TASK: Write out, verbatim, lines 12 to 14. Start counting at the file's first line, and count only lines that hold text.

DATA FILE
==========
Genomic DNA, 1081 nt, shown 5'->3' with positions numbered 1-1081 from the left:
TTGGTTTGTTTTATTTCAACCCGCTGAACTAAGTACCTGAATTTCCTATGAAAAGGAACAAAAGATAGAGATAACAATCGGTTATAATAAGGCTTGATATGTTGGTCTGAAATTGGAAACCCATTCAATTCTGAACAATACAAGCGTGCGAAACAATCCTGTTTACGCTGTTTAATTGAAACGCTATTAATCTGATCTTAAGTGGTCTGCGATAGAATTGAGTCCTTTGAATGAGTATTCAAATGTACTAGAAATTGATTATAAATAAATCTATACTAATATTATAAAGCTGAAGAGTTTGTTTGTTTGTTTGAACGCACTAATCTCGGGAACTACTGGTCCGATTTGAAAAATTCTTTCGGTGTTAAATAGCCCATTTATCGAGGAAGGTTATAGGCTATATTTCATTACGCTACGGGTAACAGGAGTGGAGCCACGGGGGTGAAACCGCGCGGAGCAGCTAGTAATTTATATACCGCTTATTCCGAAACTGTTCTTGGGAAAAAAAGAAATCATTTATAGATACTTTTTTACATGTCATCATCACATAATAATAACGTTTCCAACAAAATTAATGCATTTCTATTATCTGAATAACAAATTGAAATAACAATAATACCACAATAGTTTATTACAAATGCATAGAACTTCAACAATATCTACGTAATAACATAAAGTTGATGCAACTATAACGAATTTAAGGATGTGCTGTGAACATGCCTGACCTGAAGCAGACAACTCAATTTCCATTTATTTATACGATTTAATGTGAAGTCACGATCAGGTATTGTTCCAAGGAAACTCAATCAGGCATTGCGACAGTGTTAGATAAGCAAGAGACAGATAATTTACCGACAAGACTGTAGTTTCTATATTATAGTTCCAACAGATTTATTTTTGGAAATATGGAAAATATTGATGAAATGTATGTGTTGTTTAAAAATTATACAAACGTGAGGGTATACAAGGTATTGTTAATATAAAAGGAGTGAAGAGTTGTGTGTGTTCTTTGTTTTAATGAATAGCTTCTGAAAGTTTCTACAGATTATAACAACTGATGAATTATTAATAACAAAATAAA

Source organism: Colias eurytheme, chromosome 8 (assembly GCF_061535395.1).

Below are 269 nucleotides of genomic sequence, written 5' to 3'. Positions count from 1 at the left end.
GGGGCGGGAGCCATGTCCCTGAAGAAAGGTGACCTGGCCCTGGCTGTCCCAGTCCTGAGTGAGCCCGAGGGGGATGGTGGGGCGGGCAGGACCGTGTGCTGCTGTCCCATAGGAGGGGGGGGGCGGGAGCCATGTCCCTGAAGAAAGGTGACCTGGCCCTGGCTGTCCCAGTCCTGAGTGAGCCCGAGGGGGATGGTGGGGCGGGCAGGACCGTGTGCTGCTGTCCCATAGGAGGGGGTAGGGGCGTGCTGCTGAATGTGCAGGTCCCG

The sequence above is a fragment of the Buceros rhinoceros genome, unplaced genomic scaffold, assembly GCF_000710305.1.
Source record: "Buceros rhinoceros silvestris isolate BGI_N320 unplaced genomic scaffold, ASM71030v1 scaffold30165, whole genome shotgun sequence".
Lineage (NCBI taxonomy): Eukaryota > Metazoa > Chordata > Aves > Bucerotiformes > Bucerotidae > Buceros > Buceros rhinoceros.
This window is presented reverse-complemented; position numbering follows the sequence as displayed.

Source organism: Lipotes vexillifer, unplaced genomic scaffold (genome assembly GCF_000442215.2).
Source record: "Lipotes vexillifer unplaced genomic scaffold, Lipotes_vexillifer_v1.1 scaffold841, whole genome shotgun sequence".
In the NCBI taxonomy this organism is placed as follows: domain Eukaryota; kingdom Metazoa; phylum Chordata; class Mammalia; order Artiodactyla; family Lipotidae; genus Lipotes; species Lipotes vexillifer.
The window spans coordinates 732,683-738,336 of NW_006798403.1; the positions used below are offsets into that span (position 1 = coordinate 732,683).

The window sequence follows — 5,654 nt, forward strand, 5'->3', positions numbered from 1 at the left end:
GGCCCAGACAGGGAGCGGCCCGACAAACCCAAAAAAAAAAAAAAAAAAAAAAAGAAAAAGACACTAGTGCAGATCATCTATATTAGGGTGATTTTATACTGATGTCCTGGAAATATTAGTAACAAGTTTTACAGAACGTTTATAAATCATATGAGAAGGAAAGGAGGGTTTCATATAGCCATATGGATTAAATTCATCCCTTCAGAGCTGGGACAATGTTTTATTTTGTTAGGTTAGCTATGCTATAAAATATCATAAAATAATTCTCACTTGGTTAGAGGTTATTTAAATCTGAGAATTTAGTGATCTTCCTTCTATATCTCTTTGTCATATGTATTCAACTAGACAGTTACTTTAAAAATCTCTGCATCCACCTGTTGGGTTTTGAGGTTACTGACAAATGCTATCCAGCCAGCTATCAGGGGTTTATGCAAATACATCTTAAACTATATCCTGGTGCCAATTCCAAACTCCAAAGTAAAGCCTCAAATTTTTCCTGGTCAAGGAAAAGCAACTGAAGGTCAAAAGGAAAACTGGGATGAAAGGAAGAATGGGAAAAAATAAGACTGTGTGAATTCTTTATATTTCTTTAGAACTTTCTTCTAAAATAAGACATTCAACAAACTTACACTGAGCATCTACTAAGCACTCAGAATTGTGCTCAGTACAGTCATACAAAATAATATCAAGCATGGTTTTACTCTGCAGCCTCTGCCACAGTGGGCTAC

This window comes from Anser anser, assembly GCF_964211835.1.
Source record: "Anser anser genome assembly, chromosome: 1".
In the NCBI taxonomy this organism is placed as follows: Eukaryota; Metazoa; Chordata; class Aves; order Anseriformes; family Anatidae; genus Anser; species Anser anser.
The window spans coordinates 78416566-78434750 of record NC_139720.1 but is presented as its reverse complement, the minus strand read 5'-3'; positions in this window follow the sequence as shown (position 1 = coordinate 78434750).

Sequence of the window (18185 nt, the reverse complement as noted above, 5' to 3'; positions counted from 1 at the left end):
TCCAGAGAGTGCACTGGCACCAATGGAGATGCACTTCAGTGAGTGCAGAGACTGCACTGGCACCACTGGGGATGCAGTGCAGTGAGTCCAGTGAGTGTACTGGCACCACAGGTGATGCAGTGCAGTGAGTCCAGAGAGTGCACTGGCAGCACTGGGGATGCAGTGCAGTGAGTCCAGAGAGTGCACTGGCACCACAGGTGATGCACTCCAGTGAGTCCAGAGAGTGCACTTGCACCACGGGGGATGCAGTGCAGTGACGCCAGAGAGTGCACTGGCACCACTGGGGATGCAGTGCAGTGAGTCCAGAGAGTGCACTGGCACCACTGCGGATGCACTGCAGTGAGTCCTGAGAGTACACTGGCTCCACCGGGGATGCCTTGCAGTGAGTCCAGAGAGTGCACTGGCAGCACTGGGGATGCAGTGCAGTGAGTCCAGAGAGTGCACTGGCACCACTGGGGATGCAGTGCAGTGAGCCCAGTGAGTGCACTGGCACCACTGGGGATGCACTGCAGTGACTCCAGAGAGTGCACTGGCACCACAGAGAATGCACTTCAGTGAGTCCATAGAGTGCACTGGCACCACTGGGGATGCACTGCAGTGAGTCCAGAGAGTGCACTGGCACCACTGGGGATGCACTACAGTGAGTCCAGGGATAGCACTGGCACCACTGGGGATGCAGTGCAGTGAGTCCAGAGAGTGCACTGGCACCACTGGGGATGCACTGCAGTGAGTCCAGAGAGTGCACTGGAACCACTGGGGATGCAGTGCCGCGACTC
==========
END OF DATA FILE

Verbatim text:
In the NCBI taxonomy this organism is placed as follows: domain Eukaryota; kingdom Metazoa; phylum Chordata; class Mammalia; order Artiodactyla; family Lipotidae; genus Lipotes; species Lipotes vexillifer.
The window spans coordinates 732,683-738,336 of NW_006798403.1; the positions used below are offsets into that span (position 1 = coordinate 732,683).

The window sequence follows — 5,654 nt, forward strand, 5'->3', positions numbered from 1 at the left end: